The most commonly used abbreviations of the boating world
The yachting and boating world can seem strange to an outsider with all sorts of jargon and abbreviations. While most boaties are extremely welcoming, we can lose our landlubber friends by lapsing into jargon that makes our world opaque and confusing to newcomers and outsiders alike.
Over this article we will look at a selection of commonly used abbreviations and try to demystify some of the language used for your ordinary Jo or Joe at the dock. You may have just come back from a crewed yacht charter in Greece and may be thinking of learning more so you can bareboat charter in Greece next year? Hopefully here at Kavas Yachting we can demystify some of the language for you and make sailing a little easier to understand…
Safety at sea is full of acronyms that cover up what people are on about.
‘MOB’ stands for Man Overboard
you will more likely hear someone talking of an ‘MOB situation’ in a bar while when someone really goes over the side you will hear often less than polite, very loud language as the crew and skipper kick into action.
A ‘Dan buoy’ will go over the side – a floating flag to show a point close to the victim.
All children should wear ‘PFDs’ – personal flotation devices - as soon as the boat leaves the dock so they will more likely survive an MOB.
For any overnight trip, you should invest in Personal Locator Beacons (PLBs) that will send a radio signal as to the wearer’s exact location to the boat.
At night or in fog this will give a greater hope of rescue.
All vessels doing more than a few hours on a day sail should carry an ‘EPIRB’ – an Emergency Position Indicating Radio Beacon that will fire up as soon as it is immersed in the water.
If the boat sinks suddenly and no one has managed to get on the Very High Frequency (VHF) radio to call the Coast Guard the EPIRB will let the emergency services know what’s happening.
EPIRBs are given position data by a Global Positioning System (GPS) receiver that calculates your exact point on the planet by triangulating your position relative to up to eight satellites in space.
We’ve briefly looked at GPS. Most people will have a GPS for their Satnavs in their cars, but are invaluable for boating as there are few road signs at sea!
IALA is the International Association of Lighthouse Authorities. They have agreements as to exactly what each navigation mark should look like, the meanings of the colours of lights and shapes, as well as the way each light should flash.
In following these you can triangulate your position using a hand compass and not, for example, hit a wreck that the buoy is there to warn you about. If you want to learn navigation you would do well by doing a Royal Yachting Association (RYA) ASA (American Sailing Association), or your nationally accredited sailing organisation’s qualifications.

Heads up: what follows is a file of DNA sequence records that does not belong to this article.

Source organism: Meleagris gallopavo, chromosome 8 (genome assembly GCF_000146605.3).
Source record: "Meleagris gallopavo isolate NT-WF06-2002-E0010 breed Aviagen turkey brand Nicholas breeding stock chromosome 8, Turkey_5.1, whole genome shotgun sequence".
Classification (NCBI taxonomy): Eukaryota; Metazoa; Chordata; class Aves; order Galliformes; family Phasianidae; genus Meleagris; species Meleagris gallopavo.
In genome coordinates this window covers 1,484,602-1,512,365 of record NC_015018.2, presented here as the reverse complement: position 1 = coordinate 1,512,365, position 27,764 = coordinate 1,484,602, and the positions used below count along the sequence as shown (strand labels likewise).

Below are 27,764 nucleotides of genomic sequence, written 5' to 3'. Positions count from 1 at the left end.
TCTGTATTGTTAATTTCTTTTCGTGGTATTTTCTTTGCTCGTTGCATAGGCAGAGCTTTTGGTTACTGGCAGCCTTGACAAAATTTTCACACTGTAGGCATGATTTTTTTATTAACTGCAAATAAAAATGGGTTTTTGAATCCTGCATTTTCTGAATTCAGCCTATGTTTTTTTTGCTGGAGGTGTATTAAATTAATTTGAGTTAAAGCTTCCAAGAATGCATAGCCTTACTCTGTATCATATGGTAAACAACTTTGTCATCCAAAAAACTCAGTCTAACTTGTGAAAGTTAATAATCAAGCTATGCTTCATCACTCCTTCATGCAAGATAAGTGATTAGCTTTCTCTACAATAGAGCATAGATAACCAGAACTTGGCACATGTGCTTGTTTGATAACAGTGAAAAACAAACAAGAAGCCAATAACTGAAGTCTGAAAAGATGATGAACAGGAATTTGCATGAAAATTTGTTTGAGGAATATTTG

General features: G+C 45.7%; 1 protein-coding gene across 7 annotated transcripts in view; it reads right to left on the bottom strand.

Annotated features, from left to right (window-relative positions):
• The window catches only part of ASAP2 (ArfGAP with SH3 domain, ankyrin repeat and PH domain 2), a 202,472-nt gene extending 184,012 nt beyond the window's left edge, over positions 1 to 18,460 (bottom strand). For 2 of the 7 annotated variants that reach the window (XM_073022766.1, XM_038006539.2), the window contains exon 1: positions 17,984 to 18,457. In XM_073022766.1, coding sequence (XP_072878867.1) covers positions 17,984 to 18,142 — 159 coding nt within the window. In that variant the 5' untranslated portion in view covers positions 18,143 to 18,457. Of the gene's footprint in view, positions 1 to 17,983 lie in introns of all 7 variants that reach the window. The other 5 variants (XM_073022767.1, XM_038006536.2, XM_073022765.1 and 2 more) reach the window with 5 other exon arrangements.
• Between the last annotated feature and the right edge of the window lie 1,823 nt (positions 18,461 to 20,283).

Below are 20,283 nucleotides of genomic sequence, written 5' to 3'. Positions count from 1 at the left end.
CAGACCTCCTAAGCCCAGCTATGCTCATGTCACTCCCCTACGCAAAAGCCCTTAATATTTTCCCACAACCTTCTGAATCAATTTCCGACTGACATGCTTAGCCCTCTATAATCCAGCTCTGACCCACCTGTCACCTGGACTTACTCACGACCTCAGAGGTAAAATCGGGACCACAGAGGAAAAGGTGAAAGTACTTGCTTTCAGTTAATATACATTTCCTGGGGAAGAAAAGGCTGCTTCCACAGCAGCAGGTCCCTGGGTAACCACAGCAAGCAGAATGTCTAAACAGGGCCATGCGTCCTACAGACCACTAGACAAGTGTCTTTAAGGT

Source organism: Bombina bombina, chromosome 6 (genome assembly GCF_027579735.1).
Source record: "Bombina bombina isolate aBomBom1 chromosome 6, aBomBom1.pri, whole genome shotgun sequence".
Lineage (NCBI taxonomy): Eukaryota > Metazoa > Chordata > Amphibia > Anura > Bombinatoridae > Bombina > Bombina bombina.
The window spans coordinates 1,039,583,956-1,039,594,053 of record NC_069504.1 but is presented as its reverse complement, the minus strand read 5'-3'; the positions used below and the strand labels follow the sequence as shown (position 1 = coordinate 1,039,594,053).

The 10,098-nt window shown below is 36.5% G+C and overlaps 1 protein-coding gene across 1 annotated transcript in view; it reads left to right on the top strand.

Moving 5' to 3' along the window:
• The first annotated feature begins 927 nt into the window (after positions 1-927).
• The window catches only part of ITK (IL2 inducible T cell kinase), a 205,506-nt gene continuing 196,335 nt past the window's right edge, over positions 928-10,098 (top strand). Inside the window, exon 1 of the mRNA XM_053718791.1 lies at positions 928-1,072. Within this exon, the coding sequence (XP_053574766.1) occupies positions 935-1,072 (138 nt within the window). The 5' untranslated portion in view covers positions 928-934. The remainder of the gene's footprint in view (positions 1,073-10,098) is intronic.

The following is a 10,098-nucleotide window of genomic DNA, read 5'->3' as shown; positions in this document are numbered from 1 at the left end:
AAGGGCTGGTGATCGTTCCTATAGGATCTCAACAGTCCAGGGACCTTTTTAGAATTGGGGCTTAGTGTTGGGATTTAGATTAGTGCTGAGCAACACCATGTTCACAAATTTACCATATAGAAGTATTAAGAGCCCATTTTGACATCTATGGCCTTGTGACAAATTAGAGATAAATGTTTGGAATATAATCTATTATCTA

We also looked at VHF above. This has another wealth of abbreviations that you will learn when you do your VHF course through an accredited training provider. They have DSC (Digital Selective Calling) that allows easier emergency calling to the emergency services.
Automatic Identification System (AIS) is a GPS radio beacon that shows up on digital charts, detailing what a vessel is and where it is headed.
In fog or at night you will be able to tell whether a radar (Radio Detection And Ranging) signal is a lobster pot or a super tanker using AIS…
To avoid hitting other boats, or being hit by them, you should obey the COLREGS (Collision Regulations) that are a form of international law of the sea as to who should avoid whom and how.
Do a night school course to learn more!
Types of boat
One of the most common vessels you will hear about are Rigid Inflatable Boats (RIBs). These are motor boats that have fiberglass hulls with inflatable rims. These are almost unsinkable, can be very quick, and are very good workboats which is why you see so many on the water. The coast guards sometimes use Inshore Rescue Boats (IRBs) for shallow waters. These tend to be RIBs.
You may see a tall ship with the abbreviation SSV before its name. This stands for Sail School Vessel. Most tall ships on US waters are registered as sailing schools. They are very rarely ‘MS’ – Motor Ships – that tend to be merchant ships.
USS stands for United States Ship, and tend to be military though can include rescue boats run by the USCG.
You may from time to time see a UK Royal Navy ship in Greek waters (perhaps picking up refugees on their way from the Middle East) whose prefix is HMS – Her Majesty’s Ship, as Queen Elizabeth owns it.
Boating is a career, much as your employment in banking or business is. Each career has a wealth of jargon and abbreviations that demarcate your place in the world.
While boaties’ language can be opaque and unfamiliar it is shorthand so your seafaring folks understand you the better. It isn’t about erecting walls against outsiders.
On the whole we’ll happily explain what we’re on about – just ask!
Alternatively, sign up for a sailing course this winter and learn formally – and you may well be able to take a Kavas yacht sailing next year, comfortable in the knowledge you can talk the talk, if not walk the walk…